Cardamom is a real green gold, as it is the third most expensive spice in the world after saffron and vanilla. The plant belongs to the same family as ginger and is native to southwest India. It is commonly used to enhance the flavor of drinks, infusions and puddings such as kheer or gajar halwa.

Green cardamom is the most common variety. Unlike black cardamom, it has a faint, sweet flavor reminiscent of eucalyptus.

It can be mixed whole in combinations such as garam masala, but in the preparation of desserts it is advisable to open the pod and crush a little of the seeds inside.

8. Ginger root

Originally from South Asia, it is one of the key components in the cuisine of many Asian countries. Ginger root can be used both fresh and dried and adds freshness and light spiciness to a myriad of curries, fish and vegetables.

It is perhaps one of the most appreciated today for its beneficial properties. As this review of studies published in Nutrients indicates, its use is effective as an anti-inflammatory and digestive. In addition, it helps to relieve nausea and vomiting.

Indications for using typical Indian food spices

The use of all these infallible spices in Indian food can be overwhelming at first, especially for people who are new to the habit of cooking. This is why it is advisable to go slowly and try simple recipes.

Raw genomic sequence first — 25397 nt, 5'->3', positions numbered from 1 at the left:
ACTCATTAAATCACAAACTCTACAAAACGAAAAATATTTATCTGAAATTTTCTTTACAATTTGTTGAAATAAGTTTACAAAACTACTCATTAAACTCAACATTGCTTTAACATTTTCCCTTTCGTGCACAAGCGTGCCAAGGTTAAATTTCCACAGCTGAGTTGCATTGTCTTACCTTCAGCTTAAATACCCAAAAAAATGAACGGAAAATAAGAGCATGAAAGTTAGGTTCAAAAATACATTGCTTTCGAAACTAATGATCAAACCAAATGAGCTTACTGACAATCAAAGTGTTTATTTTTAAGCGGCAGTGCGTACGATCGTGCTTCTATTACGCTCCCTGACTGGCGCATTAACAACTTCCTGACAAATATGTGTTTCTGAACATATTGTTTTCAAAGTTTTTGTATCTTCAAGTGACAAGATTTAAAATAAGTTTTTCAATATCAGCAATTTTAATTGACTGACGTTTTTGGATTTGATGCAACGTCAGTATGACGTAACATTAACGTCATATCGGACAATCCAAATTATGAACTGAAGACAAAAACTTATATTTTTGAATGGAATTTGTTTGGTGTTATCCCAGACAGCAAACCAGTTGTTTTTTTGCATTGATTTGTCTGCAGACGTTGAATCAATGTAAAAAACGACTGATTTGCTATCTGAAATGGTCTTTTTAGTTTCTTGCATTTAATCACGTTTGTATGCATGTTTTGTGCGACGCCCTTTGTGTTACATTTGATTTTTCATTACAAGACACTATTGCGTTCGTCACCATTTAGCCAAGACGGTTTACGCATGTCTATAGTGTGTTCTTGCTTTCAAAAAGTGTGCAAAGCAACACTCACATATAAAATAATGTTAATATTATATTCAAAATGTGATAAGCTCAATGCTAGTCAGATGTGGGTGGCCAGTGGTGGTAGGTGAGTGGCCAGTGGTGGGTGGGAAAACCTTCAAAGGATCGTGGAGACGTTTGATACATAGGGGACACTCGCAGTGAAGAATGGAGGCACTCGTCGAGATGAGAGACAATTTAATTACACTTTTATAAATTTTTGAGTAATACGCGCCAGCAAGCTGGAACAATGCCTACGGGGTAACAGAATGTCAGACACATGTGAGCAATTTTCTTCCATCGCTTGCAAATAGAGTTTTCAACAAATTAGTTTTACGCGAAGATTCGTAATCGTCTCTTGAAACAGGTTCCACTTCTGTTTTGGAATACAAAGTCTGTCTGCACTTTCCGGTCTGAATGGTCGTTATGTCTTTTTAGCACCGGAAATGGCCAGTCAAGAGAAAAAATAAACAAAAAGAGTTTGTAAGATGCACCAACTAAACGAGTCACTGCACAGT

In principle, there is no pre-established rule about the order in which spices should be added in Indian recipes. But some guidelines can be helpful to get the most out of them:

Whole spices (twigs, seeds or cloves) are best added at the beginning of recipes, along with a little oil or ghee. Once hot, they will release all their aromas.

Ground or powdered spices are usually added in the middle or at the end of the preparation. Thus, most of them are used to enhance the flavor of the dish.
Fresh herbs and leaves are added at the end as a garnish and to add a touch of freshness.

The best way to keep spices at home is to keep them in dark places, away from heat sources and protected from humidity. Also, if they are not used very often, it is not necessary to buy each and every one of them.

In order to enjoy the potential of Indian spices in the kitchen, the best advice is to try to follow the recipes to the letter and the end result is sure to be a total success. That is why we encourage you to try them and let yourself be intoxicated by the power of Indian gastronomy.